Working at Saveur HQ in Manhattan’s Koreatown certainly has its perks, the two most important being karaoke and kimbap. Kimbap (also known as gimbap) is similar to Japanese sushi, except the ingredients in it are typically all cooked or pickled, even the cucumber and carrots. Kimbap is a popular street food, though it’s also commonly found in picnic lunches. It’s not often that I leave the office during the day for lunch (we’re turning out some great dishes here on the regular, so I’m not that hungry during office hours), but when I do, I make the trip for kimbap. I’ve come to love it so much that I crave it at home in the evenings after work, and so I came up with a recipe for home. I like mine stuffed with bulgogi (although you could use can tuna or something vegetarian) and dipped in a mixture of whatever chili sauce I have on hand, plus soy sauce. It’s the perfect light meal (or snack).
- 3 cups short grain rice
- 1 tbsp. plus 1 teaspoon sesame oil
- 2 tsp. kosher salt
- 2 1⁄2 tbsp. soy sauce
- 1 tsp. plus 1 tablespoon sugar
- 1 clove garlic, minced
- 1 scallion, finely chopped
- 6 oz. sirloin, thinly sliced crosswise
- 2 tbsp. vegetable oil
- 1 tsp. rice wine
- 4 burdock roots (about 4 ounces), peeled and quartered
- 1 cucumber, julienned lengthwise
- 1 carrot, peeled and julienned lengthwise
- 1 pickled radish (about 3 ounces), cut into 1/4-inch julienne
- 2 eggs, lightly beaten
- 4 sheets dried laver
- 2 tbsp. soy sauce
- 1 tbsp. chili sauce
- Combine rice and 3 3⁄4 cups water in a 4-qt. saucepan and bring to a boil; reduce heat to maintain a simmer and cook, covered, 12 minutes. Remove from heat and stir in 1 tablespoon sesame oil and 1 teaspoon salt.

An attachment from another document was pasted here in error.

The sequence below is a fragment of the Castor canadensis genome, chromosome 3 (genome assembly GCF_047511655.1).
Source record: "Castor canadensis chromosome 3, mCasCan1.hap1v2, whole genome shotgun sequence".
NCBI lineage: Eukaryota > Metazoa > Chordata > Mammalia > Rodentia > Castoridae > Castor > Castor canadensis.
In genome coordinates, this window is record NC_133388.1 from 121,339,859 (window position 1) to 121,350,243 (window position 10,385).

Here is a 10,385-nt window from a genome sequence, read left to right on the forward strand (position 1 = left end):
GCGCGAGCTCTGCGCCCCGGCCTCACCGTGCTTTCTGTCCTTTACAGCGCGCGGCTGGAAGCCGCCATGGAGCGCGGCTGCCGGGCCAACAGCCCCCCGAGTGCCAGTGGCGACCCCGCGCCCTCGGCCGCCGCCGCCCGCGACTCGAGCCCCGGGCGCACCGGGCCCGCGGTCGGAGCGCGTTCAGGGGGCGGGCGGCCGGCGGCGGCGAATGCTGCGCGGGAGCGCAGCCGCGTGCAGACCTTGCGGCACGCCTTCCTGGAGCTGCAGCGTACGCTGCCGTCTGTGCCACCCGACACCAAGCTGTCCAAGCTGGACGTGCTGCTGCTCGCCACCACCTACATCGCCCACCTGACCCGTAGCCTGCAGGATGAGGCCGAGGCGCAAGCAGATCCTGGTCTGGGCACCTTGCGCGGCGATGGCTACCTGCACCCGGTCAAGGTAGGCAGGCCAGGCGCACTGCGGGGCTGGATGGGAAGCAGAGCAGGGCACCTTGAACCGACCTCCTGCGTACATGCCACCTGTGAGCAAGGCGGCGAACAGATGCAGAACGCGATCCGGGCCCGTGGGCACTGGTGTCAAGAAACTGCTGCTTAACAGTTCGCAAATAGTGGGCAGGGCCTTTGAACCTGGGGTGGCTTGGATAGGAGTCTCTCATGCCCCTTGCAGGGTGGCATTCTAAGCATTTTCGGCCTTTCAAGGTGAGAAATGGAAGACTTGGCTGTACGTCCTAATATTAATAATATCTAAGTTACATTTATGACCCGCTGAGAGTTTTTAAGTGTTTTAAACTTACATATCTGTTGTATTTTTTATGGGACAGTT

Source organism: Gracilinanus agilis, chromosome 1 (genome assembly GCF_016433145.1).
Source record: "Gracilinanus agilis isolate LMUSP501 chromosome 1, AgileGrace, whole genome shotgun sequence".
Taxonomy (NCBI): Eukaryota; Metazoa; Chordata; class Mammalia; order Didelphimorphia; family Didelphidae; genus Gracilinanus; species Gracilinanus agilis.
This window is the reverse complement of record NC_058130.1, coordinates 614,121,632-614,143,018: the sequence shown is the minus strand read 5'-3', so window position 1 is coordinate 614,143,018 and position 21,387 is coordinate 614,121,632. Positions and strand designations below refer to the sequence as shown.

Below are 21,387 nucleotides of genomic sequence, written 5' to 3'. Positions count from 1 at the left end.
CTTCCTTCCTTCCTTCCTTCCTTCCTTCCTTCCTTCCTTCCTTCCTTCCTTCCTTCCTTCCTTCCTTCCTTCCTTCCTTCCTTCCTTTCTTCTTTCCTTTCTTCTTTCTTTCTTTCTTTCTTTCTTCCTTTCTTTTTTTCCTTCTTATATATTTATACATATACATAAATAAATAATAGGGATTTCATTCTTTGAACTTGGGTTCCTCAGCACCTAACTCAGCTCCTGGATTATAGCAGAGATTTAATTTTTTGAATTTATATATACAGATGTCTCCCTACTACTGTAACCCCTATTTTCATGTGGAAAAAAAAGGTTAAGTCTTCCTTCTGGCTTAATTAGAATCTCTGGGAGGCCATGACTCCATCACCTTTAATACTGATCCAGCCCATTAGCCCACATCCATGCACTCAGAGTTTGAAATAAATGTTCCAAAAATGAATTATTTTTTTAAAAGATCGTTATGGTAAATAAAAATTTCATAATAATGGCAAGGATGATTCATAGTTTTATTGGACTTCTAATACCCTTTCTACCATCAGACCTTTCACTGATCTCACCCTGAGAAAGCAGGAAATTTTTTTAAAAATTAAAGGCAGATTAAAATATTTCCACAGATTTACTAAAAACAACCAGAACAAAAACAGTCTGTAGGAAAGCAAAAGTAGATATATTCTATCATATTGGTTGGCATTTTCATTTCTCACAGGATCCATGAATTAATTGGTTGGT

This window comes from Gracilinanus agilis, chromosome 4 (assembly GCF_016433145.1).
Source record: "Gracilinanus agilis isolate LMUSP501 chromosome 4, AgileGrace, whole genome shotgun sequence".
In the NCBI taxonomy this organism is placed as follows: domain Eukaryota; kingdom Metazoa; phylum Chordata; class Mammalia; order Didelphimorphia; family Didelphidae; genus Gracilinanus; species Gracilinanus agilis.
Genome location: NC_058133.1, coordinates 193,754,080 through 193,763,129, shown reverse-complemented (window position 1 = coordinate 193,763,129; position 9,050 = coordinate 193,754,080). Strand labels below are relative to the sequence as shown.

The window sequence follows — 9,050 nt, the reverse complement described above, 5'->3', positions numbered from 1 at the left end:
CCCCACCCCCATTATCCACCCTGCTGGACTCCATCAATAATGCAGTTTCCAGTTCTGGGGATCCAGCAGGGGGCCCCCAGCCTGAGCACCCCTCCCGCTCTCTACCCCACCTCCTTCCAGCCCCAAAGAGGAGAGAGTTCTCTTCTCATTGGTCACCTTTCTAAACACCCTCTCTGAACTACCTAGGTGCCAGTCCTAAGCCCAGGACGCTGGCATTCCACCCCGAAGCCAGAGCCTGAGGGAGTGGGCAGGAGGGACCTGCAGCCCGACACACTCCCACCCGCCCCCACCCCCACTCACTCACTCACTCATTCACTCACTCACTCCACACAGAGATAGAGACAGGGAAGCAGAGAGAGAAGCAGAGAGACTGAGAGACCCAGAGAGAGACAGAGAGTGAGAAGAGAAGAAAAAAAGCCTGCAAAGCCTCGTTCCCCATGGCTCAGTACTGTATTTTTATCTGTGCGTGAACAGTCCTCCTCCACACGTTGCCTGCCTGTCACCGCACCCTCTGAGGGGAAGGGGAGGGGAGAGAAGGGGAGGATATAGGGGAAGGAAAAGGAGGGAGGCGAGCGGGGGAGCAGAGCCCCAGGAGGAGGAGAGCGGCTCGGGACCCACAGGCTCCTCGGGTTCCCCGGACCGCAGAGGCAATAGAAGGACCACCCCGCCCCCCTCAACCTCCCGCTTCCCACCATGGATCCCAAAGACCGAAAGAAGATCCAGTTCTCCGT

- Meanwhile, combine 1 tablespoon soy sauce, 1 teaspoon sugar, the garlic, and scallion in a bowl; add beef, toss to coat, and marinate 15 minutes.
- Heat 1 teaspoon vegetable oil in a 10-inch skillet over high; add the beef and cook, stirring, until browned, about 3 minutes. Transfer the beef to a bowl, wipe the skillet clean, and return to high heat.
- Combine remaining soy sauce and sugar, plus the rice wine and 1 tablespoon water in a bowl; add to skillet along with burdock root and cook, stirring, until soft, about 12 minutes. Transfer the burdock root to a bowl, wipe the skillet clean, and return to high heat.
- Meanwhile, toss cucumber with remaining salt and let stand for 10 minutes; rinse the cucumber and squeeze dry.
- Add remaining vegetable oil to the skillet; heat over medium-high and cook carrot and cucumber 30 seconds. Transfer the vegetables to a bowl, wipe the skillet clean, and return to medium heat.
- Pour the eggs into the skillet and cook, undisturbed, until almost set, 2-3 minutes. Flip the omelet in the skillet and cook until completely set, about 1 minute more. Transfer the omelet to a cutting board and let cool. Roll the omelet up like a cigar and cut crosswise into 1⁄2-inch thick strips.
- Working with 1 sheet laver at a time, place laver on sushi mat, shiny side down. Using wet fingers, press 1⁄4 rice onto laver in an even layer, leaving a ½” border on the side furthest from you. Working from the side closest to you, arrange 1⁄4 each beef, burdock root, cucumber, carrot, pickled daikon, and egg side-by-side over the rice.
- Using the mat as a guide, lift edge of mat closest to you to roll laver up and over ingredients, forming a tight cylinder (take care to pull back the edge of the mat so as to not roll it into the kimbap). Transfer kimbap to a cutting board and repeat with the remaining laver, rice, beef, burdock root, cucumber, carrot, pickled daikon, and egg. Slice crosswise into 10 equal pieces.
- Mix soy sauce and chili sauce together in a bowl and serve with kimbap.